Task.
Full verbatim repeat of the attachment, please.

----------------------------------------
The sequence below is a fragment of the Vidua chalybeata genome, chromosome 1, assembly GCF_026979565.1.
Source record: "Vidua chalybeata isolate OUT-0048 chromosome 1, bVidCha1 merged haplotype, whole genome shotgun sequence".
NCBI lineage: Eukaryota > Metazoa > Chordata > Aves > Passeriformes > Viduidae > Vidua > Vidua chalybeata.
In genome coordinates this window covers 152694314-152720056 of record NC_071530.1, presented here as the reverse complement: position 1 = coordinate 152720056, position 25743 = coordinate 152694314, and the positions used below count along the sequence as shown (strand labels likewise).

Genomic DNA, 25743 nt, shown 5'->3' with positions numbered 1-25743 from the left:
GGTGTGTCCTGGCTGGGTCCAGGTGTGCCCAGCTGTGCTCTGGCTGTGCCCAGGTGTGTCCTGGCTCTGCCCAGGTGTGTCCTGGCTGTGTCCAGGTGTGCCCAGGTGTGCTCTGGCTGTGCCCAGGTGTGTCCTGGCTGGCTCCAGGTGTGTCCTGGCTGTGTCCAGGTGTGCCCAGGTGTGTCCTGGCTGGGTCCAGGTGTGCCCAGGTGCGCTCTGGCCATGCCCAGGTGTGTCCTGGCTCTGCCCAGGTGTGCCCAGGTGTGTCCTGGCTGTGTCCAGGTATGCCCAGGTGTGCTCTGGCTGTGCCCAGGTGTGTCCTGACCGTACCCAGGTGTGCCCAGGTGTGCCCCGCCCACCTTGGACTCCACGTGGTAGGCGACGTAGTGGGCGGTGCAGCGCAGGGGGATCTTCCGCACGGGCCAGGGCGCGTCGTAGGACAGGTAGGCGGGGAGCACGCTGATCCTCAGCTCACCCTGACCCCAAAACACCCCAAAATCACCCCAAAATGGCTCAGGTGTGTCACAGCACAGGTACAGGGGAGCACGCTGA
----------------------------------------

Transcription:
The sequence below is a fragment of the Vidua chalybeata genome, chromosome 1, assembly GCF_026979565.1.
Source record: "Vidua chalybeata isolate OUT-0048 chromosome 1, bVidCha1 merged haplotype, whole genome shotgun sequence".
NCBI lineage: Eukaryota > Metazoa > Chordata > Aves > Passeriformes > Viduidae > Vidua > Vidua chalybeata.
In genome coordinates this window covers 152694314-152720056 of record NC_071530.1, presented here as the reverse complement: position 1 = coordinate 152720056, position 25743 = coordinate 152694314, and the positions used below count along the sequence as shown (strand labels likewise).

Genomic DNA, 25743 nt, shown 5'->3' with positions numbered 1-25743 from the left:
GGTGTGTCCTGGCTGGGTCCAGGTGTGCCCAGCTGTGCTCTGGCTGTGCCCAGGTGTGTCCTGGCTCTGCCCAGGTGTGTCCTGGCTGTGTCCAGGTGTGCCCAGGTGTGCTCTGGCTGTGCCCAGGTGTGTCCTGGCTGGCTCCAGGTGTGTCCTGGCTGTGTCCAGGTGTGCCCAGGTGTGTCCTGGCTGGGTCCAGGTGTGCCCAGGTGCGCTCTGGCCATGCCCAGGTGTGTCCTGGCTCTGCCCAGGTGTGCCCAGGTGTGTCCTGGCTGTGTCCAGGTATGCCCAGGTGTGCTCTGGCTGTGCCCAGGTGTGTCCTGACCGTACCCAGGTGTGCCCAGGTGTGCCCCGCCCACCTTGGACTCCACGTGGTAGGCGACGTAGTGGGCGGTGCAGCGCAGGGGGATCTTCCGCACGGGCCAGGGCGCGTCGTAGGACAGGTAGGCGGGGAGCACGCTGATCCTCAGCTCACCCTGACCCCAAAACACCCCAAAATCACCCCAAAATGGCTCAGGTGTGTCACAGCACAGGTACAGGGGAGCACGCTGA